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  • 12 Jun 2024

    Does my business need a Power of Attorney?

    Most businesses consider or insure against financial or physical risks (fire or flooding), but rarely protect a company if something should happen to the owner or key director. What happens to your business if you become incapacitated, either permanently or temporarily?

    Do I need a Lasting Power of Attorney (LPA)to protect my business?


    An LPA is a legal document that allows you to give a trusted individual(s) the power to make decisions for you if you don’t have the capacity to do so. It provides reassurance that your business can still operate with minimal disruption should you become incapacitated.

    An LPA will be suitable for most business owners, but it is important to consider the type of business you own. 

    An LPA may not be necessary if a partnership agreement already includes a provision in the event a partner becomes incapacitated, and for some companies there may be provision within the Articles of Association in the event a director loses capacity that will provide for the termination of a director. 

    If there is no such provision, our legal team can offer advice about the best way to protect your business. However, for sole traders and companies with sole directors, incapacitation can be extremely detrimental, and a Power of Attorney will help to protect your business and ensure business continuity.

    Sole Traders

    The lack of a Power of Attorney can lead to chaos in managing business affairs during any incapacitation, with no one able to check bank accounts, pay invoices or make decisions. Mounting debt risks the potential for bankruptcy, and this could mean the end to your business unnecessarily.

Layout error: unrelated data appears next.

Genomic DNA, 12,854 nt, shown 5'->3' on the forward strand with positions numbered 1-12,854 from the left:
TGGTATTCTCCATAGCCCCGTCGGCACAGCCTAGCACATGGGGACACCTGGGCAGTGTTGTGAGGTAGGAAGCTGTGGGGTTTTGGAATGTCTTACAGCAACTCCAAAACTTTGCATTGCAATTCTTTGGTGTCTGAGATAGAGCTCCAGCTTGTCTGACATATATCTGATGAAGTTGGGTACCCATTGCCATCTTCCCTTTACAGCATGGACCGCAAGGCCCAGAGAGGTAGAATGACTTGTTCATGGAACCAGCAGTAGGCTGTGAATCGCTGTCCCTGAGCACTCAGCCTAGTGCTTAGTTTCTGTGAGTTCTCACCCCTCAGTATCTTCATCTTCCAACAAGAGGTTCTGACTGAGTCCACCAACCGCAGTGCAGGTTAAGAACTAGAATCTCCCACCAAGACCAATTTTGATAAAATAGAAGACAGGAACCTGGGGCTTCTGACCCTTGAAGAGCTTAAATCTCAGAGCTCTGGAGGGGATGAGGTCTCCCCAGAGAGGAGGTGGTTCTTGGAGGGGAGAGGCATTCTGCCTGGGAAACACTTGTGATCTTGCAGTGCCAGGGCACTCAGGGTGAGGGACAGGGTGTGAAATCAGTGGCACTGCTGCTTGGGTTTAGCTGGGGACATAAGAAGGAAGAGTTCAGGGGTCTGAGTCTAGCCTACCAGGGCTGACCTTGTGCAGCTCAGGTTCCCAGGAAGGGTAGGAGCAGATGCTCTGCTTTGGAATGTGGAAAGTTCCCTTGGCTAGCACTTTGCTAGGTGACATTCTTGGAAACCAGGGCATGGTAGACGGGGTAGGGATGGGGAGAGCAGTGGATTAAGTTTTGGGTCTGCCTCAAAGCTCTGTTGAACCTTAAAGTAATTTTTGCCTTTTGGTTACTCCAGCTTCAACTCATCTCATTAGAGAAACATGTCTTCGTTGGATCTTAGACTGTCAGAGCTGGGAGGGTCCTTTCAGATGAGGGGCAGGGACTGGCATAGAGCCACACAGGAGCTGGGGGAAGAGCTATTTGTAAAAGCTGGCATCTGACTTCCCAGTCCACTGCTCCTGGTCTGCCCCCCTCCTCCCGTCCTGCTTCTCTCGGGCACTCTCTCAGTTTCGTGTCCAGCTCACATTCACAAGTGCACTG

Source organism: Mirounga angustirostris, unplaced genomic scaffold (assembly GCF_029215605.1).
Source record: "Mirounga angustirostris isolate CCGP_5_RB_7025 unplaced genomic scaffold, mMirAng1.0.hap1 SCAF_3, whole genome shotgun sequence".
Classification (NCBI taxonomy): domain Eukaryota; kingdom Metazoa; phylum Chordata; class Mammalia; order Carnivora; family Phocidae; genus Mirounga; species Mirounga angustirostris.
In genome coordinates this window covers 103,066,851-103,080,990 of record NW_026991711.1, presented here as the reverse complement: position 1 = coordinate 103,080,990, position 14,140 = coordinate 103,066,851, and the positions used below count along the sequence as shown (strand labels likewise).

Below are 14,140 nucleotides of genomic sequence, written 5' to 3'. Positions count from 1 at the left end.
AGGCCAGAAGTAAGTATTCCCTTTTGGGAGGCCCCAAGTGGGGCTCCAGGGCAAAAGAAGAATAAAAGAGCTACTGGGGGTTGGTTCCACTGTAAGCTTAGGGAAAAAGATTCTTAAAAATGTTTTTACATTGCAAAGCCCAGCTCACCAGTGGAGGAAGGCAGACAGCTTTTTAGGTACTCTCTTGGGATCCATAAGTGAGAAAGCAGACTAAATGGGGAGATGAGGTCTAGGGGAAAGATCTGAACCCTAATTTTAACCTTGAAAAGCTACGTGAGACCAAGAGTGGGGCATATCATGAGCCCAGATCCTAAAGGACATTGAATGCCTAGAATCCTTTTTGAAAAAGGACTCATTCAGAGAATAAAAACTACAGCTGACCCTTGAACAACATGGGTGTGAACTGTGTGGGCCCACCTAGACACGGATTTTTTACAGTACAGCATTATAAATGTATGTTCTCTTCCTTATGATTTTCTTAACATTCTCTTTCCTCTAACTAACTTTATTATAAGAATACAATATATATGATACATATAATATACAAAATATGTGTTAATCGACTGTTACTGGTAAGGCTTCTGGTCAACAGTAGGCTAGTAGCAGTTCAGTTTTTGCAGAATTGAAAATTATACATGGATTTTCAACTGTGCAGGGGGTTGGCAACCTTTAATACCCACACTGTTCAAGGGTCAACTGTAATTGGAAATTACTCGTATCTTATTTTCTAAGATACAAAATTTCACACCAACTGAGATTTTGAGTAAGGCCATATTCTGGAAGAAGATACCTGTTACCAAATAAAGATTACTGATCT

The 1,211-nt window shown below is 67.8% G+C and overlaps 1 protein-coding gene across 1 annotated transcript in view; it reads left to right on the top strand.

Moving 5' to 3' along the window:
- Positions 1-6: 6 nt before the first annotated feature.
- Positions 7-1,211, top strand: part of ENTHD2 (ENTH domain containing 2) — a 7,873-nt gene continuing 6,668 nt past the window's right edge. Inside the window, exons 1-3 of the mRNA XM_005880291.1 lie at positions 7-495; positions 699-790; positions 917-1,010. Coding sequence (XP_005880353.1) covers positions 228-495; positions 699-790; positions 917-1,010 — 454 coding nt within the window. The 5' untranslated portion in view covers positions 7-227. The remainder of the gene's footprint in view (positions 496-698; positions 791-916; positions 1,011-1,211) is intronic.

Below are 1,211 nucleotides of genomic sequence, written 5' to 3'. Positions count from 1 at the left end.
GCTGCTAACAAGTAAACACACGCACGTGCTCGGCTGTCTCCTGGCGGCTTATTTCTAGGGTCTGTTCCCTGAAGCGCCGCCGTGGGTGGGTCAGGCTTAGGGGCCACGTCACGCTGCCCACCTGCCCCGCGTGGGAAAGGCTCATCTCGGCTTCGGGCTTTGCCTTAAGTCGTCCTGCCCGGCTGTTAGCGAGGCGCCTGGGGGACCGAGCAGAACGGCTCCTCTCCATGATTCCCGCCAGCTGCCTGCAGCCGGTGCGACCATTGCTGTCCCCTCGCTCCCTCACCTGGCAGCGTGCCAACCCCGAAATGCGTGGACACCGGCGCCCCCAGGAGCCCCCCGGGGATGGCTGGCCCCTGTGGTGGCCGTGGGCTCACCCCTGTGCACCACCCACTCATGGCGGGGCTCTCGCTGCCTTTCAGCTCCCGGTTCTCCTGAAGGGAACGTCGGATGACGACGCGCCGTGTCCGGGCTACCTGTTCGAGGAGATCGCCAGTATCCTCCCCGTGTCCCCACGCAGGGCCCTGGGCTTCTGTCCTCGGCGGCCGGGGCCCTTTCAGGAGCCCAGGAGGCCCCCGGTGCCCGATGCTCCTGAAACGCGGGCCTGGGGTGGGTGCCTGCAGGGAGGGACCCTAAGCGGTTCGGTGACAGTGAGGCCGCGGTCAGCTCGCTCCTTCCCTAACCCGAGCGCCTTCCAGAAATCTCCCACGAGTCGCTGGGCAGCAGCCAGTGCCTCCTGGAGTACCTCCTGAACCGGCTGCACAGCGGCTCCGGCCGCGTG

Being the sole director of a company is not uncommon and if the sole director should become incapacitated, then it may be necessary to retire or remove the director from the board and appoint a replacement. This is achievable, but only if there are sufficient shareholders who can vote to approve the resolutions to do so. 

    However, if the same person is the main shareholder and director, no one would have the ability to appoint a new director because the main shareholder is incapable. Therefore, having an attorney who can exercise the shareholder rights on your behalf can be crucial to ensure the business is protected. 

    Personal and business finances

    Your appointed attorney can manage your personal finances at the same time as dealing with your shareholder rights. However, this option may not be appropriate for you and could lead to conflicts of interest or confusion.

    You can alternatively create separate Lasting Powers of Attorney to allow different people to manage your personal and business finances. Our legal team at Hegarty can advise which route will offer you the best protection and is most appropriate for your circumstances.

    Can I have different attorneys for my business and personal finances?

    In a word, yes. We can create you separate Lasting Powers of Attorney if you like, so you can have different people managing your personal finances to your business finances.